BGI, Imperial and Waters Sign Translational Medicine Agreement
News Sep 15, 2014
BGI, Imperial College London and Waters Corporation signed a framework agreement in Shenzhen, China. Liangyu Zhang, CEO of Greater China of Waters Corporation, Vince Gao, CEO of BGI Heath, and representatives of Imperial College London attended the signing ceremony.
Imperial College London is the leader in metabolic phenotyping, imaging and data analysis; BGI is the leader in genomics and bioinformatics, and Waters Corporation in the field of LC/MS technology, biomarker data collection and visualization, and data management.
Dr. Vince Gao, CEO of BGI Health, said, we share the same vision of establishing a Big Health and Big Data mode, which drives the lands of our strategic collaboration. With the advantageous strengths of the three parties in life science, we expect to make outstanding transomics research and applications in human health baseline, and the prediction and prevention of major diseases, such astumours and Cardiovascular diseases.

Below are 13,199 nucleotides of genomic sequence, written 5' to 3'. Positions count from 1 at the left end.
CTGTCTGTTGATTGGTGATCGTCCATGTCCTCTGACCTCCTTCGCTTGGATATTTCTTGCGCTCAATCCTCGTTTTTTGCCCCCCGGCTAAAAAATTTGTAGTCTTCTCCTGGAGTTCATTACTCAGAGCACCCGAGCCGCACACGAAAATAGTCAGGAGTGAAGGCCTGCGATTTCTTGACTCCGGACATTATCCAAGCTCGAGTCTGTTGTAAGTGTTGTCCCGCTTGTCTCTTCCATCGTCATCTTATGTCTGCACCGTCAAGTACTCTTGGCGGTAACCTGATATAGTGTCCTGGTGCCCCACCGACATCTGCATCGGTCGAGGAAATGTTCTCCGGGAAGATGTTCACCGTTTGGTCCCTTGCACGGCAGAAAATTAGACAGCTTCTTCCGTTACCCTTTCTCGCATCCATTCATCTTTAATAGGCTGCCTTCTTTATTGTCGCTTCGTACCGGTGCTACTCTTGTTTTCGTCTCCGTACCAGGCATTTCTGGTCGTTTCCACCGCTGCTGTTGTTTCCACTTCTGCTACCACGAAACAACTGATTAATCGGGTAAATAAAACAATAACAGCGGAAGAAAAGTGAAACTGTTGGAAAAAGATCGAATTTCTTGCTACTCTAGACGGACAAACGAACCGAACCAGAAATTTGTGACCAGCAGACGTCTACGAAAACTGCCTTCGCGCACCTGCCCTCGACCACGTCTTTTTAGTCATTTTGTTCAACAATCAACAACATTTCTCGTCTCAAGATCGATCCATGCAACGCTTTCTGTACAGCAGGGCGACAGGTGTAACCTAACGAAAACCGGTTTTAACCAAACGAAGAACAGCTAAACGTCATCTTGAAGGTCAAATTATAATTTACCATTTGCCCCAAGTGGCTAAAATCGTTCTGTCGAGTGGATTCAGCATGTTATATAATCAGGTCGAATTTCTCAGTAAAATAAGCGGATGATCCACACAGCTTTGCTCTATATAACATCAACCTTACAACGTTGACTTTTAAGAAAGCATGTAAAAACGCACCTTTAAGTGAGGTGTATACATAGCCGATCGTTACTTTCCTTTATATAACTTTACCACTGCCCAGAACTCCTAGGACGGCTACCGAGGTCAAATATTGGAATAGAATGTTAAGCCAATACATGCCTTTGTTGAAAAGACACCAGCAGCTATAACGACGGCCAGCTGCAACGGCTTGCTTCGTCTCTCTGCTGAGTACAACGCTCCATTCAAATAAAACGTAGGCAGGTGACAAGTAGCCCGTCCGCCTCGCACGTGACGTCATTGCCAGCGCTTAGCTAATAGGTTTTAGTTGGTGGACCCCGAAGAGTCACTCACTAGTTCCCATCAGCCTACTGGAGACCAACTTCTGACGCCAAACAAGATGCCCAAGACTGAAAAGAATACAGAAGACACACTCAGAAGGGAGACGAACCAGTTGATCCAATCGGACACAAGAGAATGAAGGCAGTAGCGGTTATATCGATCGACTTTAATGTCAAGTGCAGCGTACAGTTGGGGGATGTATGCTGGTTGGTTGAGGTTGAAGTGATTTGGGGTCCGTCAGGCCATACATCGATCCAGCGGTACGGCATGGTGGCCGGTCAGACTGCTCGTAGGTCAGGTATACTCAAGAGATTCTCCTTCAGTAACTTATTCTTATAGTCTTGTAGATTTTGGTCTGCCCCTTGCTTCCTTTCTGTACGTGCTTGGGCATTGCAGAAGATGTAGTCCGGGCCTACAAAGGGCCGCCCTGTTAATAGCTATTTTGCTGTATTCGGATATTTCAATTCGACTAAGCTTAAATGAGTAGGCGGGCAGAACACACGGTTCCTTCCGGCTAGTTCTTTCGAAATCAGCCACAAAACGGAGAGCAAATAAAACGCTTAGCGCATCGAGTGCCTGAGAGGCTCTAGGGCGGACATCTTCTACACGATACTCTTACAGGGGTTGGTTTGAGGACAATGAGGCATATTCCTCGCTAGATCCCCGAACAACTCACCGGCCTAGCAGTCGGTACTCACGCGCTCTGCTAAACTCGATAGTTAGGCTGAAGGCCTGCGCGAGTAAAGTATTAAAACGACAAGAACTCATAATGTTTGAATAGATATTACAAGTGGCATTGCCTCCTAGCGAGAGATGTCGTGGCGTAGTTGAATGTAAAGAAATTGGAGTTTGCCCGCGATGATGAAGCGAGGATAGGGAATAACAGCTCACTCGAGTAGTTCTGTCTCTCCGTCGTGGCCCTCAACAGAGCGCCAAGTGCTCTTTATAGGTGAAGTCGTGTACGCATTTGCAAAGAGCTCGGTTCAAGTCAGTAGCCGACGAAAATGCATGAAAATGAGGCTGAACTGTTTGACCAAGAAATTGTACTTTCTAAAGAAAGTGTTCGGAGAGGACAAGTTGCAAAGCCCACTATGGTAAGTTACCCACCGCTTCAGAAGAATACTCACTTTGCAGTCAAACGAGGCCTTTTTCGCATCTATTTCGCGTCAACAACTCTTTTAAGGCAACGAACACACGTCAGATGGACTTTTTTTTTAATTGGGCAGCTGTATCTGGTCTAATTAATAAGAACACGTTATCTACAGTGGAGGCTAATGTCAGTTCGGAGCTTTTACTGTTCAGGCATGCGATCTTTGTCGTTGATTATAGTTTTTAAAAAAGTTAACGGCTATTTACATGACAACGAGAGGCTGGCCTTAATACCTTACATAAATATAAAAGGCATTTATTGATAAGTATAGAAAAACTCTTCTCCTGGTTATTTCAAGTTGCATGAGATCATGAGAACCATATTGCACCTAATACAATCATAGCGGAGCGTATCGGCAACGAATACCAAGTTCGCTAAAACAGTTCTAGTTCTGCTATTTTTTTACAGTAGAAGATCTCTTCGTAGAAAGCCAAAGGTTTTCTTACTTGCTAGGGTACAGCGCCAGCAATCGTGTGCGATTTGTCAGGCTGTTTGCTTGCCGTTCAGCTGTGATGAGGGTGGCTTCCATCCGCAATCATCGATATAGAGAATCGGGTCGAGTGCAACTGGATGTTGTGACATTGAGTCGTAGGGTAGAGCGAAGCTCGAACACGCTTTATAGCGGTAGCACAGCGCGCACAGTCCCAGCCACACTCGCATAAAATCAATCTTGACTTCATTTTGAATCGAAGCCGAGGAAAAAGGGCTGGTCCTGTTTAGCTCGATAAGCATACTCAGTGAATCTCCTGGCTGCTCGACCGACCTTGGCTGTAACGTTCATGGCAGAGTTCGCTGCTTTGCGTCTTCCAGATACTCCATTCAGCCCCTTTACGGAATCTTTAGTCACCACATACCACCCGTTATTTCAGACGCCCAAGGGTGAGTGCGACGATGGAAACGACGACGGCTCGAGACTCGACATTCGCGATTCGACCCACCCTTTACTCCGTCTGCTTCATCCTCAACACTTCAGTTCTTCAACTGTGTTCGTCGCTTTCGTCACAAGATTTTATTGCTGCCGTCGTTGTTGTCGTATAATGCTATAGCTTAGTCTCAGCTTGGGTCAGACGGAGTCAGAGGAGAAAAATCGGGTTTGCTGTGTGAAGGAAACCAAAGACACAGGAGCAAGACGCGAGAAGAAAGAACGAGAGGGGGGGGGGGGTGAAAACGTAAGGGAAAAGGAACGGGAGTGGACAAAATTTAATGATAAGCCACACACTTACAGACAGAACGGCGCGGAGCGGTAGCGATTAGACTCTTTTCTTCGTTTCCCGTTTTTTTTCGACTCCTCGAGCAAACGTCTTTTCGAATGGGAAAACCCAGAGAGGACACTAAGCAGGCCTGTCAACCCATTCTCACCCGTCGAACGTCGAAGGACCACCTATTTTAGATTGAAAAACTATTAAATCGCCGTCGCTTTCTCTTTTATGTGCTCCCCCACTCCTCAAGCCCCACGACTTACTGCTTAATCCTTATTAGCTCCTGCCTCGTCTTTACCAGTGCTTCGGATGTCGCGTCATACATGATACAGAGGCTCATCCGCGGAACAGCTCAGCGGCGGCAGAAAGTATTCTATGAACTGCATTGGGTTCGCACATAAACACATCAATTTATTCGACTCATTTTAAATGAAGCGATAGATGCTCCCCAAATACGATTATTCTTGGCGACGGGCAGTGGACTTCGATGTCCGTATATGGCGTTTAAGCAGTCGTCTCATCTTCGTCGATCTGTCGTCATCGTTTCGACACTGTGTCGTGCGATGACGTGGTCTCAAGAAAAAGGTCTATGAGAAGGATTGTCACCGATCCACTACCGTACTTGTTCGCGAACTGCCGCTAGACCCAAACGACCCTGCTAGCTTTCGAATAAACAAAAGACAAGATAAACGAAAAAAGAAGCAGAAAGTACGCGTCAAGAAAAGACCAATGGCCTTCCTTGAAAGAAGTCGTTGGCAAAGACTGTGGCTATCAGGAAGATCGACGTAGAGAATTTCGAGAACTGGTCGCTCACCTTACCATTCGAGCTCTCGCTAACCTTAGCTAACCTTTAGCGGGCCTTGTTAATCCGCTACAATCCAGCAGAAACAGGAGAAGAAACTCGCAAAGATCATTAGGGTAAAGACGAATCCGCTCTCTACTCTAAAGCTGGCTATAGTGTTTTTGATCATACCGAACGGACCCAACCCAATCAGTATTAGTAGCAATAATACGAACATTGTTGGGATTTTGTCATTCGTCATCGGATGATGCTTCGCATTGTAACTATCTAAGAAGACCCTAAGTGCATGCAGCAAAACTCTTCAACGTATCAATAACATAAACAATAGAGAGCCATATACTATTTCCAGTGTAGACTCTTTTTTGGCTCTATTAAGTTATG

Liangyu Zhang, CEO of Greater China of Waters Corporation, said, Waters Corporation have established long-term collaborations with Imperial College London. We expect to build an international collaborative structure. With BGI as the first centre in Asia-Pacific, we hope to make important contributions to human health and advance the development of health industry.
The scope of the collaboration, through a series of research and development integrated with clinical and applications from genomics to metabolomics, is to develop a comprehensive standard and approach for human omics testing and data analysis. It will detect lots of biomarkers related with diseases from body fluids or tissues of large population. Integrated with multidimensional data and information analysis, such as 3D images, it will continuously translate, accumulate, update and convey the knowledge of omics, clinics and health, contributing to a better health, prolonged life and improved life quality.
In treating inflammatory bowel disease (IBD), physicians can have a hard time telling which newly diagnosed patients have a high risk of severe inflammation or what therapies will be most effective. Now researchers report finding an epigenetic signature in patient cells that appears to predict inflammation risk in a serious type of IBD called Crohn’s disease.